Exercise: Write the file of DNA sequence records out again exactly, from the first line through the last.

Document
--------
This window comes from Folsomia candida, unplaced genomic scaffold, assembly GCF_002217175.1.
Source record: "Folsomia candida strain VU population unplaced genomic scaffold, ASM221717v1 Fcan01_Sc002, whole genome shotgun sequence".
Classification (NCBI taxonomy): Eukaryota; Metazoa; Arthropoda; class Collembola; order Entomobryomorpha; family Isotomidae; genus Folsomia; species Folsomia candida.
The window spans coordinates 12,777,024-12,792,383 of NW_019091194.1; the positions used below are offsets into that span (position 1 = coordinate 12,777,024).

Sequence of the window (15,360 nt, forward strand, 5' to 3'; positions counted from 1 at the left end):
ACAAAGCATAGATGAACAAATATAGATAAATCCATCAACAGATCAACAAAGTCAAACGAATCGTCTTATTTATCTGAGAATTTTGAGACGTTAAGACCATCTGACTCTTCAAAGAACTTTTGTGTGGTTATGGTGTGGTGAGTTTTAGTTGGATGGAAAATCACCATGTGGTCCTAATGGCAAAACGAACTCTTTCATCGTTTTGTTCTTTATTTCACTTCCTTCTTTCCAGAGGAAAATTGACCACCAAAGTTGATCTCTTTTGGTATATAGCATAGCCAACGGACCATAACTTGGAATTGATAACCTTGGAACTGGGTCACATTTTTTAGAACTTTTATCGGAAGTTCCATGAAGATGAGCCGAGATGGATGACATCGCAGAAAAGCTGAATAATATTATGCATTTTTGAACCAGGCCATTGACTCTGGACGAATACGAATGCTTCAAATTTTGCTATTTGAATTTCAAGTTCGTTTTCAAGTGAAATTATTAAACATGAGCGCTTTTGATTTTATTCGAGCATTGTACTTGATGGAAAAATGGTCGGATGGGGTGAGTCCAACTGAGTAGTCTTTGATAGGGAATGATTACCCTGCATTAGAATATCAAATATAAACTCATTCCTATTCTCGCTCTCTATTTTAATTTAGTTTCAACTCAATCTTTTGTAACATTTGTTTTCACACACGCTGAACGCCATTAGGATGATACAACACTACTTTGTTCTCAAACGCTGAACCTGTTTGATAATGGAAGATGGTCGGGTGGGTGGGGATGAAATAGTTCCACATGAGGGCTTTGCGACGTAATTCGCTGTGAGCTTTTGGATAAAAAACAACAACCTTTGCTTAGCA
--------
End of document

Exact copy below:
This window comes from Folsomia candida, unplaced genomic scaffold, assembly GCF_002217175.1.
Source record: "Folsomia candida strain VU population unplaced genomic scaffold, ASM221717v1 Fcan01_Sc002, whole genome shotgun sequence".
Classification (NCBI taxonomy): Eukaryota; Metazoa; Arthropoda; class Collembola; order Entomobryomorpha; family Isotomidae; genus Folsomia; species Folsomia candida.
The window spans coordinates 12,777,024-12,792,383 of NW_019091194.1; the positions used below are offsets into that span (position 1 = coordinate 12,777,024).

Sequence of the window (15,360 nt, forward strand, 5' to 3'; positions counted from 1 at the left end):
ACAAAGCATAGATGAACAAATATAGATAAATCCATCAACAGATCAACAAAGTCAAACGAATCGTCTTATTTATCTGAGAATTTTGAGACGTTAAGACCATCTGACTCTTCAAAGAACTTTTGTGTGGTTATGGTGTGGTGAGTTTTAGTTGGATGGAAAATCACCATGTGGTCCTAATGGCAAAACGAACTCTTTCATCGTTTTGTTCTTTATTTCACTTCCTTCTTTCCAGAGGAAAATTGACCACCAAAGTTGATCTCTTTTGGTATATAGCATAGCCAACGGACCATAACTTGGAATTGATAACCTTGGAACTGGGTCACATTTTTTAGAACTTTTATCGGAAGTTCCATGAAGATGAGCCGAGATGGATGACATCGCAGAAAAGCTGAATAATATTATGCATTTTTGAACCAGGCCATTGACTCTGGACGAATACGAATGCTTCAAATTTTGCTATTTGAATTTCAAGTTCGTTTTCAAGTGAAATTATTAAACATGAGCGCTTTTGATTTTATTCGAGCATTGTACTTGATGGAAAAATGGTCGGATGGGGTGAGTCCAACTGAGTAGTCTTTGATAGGGAATGATTACCCTGCATTAGAATATCAAATATAAACTCATTCCTATTCTCGCTCTCTATTTTAATTTAGTTTCAACTCAATCTTTTGTAACATTTGTTTTCACACACGCTGAACGCCATTAGGATGATACAACACTACTTTGTTCTCAAACGCTGAACCTGTTTGATAATGGAAGATGGTCGGGTGGGTGGGGATGAAATAGTTCCACATGAGGGCTTTGCGACGTAATTCGCTGTGAGCTTTTGGATAAAAAACAACAACCTTTGCTTAGCA